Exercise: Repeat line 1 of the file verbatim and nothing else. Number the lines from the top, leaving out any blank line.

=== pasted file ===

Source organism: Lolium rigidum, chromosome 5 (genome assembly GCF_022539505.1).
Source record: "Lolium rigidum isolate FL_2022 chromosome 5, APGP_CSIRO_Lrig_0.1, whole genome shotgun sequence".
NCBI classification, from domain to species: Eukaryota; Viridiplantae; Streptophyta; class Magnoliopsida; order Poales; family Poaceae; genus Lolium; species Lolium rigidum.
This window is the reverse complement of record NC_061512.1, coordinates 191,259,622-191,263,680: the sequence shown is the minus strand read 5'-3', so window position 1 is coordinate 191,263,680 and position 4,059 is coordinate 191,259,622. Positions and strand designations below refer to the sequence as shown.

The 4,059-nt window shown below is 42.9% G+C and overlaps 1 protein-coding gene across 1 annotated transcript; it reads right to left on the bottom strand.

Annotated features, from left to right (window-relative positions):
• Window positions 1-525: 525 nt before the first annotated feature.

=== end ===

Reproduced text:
Source organism: Lolium rigidum, chromosome 5 (genome assembly GCF_022539505.1).